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10-30-2013, 01:09 PM
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EDIT:
OOPS,I just kind of found answer to my last post, In L.S. nice chart under "Best capture format for VHS-digital???",
It mentions MPEG-broadcast, up to 20 MB/s,but i think my version of MMC (8.something) only goes up to 15 MB/s, so should I just try the highest bitrate setting and see?...And BTW,can you guys move that nice chart L.S. made to it's own section or to "guides" section,It's kind of hidden within my post?
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  #2  
10-30-2013, 10:06 PM
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Yep.

Lower broadcast MPEG-2 is Blu-ray MPEG-2 (15Mb/s 720x480), and I'm using that for most rare personal TV VHS recordings. This works best for video tapes being converted to digital.

_____________

There are four possible workflows:

FormatMediaSize per hourBenefitsDrawbacks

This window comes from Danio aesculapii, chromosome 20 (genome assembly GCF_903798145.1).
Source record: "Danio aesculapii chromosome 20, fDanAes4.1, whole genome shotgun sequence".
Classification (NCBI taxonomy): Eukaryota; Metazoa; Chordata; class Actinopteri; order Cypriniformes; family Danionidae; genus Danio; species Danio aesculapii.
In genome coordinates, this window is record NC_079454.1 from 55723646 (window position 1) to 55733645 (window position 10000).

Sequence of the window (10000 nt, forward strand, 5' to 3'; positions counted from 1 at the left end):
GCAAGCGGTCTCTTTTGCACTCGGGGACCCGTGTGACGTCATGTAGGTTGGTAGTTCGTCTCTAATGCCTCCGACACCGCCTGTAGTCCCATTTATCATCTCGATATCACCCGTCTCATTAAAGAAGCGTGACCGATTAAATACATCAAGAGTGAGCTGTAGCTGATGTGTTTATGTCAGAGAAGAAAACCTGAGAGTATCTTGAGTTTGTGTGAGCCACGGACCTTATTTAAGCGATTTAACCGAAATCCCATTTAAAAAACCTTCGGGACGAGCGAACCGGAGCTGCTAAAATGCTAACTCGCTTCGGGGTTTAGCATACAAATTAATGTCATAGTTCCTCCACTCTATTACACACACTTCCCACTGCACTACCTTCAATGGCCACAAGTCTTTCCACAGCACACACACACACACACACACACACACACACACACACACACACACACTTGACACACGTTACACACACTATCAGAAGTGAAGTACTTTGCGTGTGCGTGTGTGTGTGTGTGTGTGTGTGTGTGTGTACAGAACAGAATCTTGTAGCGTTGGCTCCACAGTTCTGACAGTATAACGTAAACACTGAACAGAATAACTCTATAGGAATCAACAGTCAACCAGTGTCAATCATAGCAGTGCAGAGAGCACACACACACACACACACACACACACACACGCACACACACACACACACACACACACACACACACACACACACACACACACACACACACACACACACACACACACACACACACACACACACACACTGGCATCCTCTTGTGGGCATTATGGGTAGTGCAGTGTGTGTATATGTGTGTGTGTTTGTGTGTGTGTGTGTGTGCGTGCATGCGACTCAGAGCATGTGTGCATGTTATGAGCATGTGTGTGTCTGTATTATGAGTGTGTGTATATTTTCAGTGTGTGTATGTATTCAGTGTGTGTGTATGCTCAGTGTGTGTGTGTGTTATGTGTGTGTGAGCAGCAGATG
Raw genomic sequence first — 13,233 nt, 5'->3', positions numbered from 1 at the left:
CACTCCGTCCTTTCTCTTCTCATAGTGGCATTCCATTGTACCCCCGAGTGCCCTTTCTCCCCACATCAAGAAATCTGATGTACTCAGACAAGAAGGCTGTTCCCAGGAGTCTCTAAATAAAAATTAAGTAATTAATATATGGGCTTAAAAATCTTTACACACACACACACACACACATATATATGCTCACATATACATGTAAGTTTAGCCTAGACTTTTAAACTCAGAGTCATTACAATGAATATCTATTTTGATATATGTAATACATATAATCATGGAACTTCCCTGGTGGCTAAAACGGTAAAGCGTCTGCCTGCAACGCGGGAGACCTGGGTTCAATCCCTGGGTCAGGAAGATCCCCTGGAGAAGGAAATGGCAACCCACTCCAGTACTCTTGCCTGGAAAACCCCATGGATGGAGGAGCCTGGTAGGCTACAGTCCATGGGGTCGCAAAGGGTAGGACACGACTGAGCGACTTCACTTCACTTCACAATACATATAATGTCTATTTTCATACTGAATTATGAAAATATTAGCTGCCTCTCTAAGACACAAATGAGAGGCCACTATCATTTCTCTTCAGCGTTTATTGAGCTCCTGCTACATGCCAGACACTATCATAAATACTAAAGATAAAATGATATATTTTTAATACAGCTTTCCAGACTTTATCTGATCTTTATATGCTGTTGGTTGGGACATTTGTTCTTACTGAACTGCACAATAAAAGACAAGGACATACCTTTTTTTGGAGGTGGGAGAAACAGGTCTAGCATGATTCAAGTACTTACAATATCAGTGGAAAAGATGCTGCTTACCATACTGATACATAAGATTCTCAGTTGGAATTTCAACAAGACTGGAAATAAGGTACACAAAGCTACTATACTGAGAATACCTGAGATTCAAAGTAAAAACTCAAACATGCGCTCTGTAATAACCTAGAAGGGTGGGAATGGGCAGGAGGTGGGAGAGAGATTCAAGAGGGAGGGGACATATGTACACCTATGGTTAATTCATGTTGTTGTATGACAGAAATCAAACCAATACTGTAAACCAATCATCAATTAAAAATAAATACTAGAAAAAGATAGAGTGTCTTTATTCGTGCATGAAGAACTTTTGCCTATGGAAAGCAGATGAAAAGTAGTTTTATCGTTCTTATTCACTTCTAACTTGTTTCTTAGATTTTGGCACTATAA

Huffyuv AVIHard drive35-40GB/hourLossless, no compression artifactssize
MPEG-2 for DVDDVD-Videomax 4GB/hourStandard DVDQuality is not "the best"
MPEG-2 broadcast bitrateHard drive or Blu-rayavg 10GB/hour (15mpbs)Better than DVD, smaller than Huffyuvnot DVD
H.264Blu-ray, HTPC~1GB/hourBetter than DVDmust encode to H.264

Note that my size for H.264 may be off (up to 2GB/hour max), as I've not measured it to date.
The downside to H.264 is that you cannot (and/or SHOULD not) capture to it directly. It's not a capturing format.
HTPC = plays in a "media center" like the Western Digital WDTV, and is stored on hard drives.

With an ATI All In Wonder card, you can capture to lower-end MPEG-2 broadcast, up to 20MB/s
Or capture directly to MPEG-2 for DVD, with slight quality loss against lossless > 2-pass MPEG conversions.
And it can capture lossless AVI via VirtualDub or ATI MMC, but VirtualDub is suggested.

So ... which one interests you most? I use all four, depending on what I feel is best for the scenario. There's no one right answer.

Personally, I suggest MPEG-2 broadcast specs, if long-term archiving family home movies.
If it's just TV recordings, and they're not impossibly rare, then I'd suggest going straight to DVD-Video MPEG specs.
If you have some sort of amazingly rare video, capture as Huffyuv, then encode it to a second "watchable" copy (DVD, fore example).

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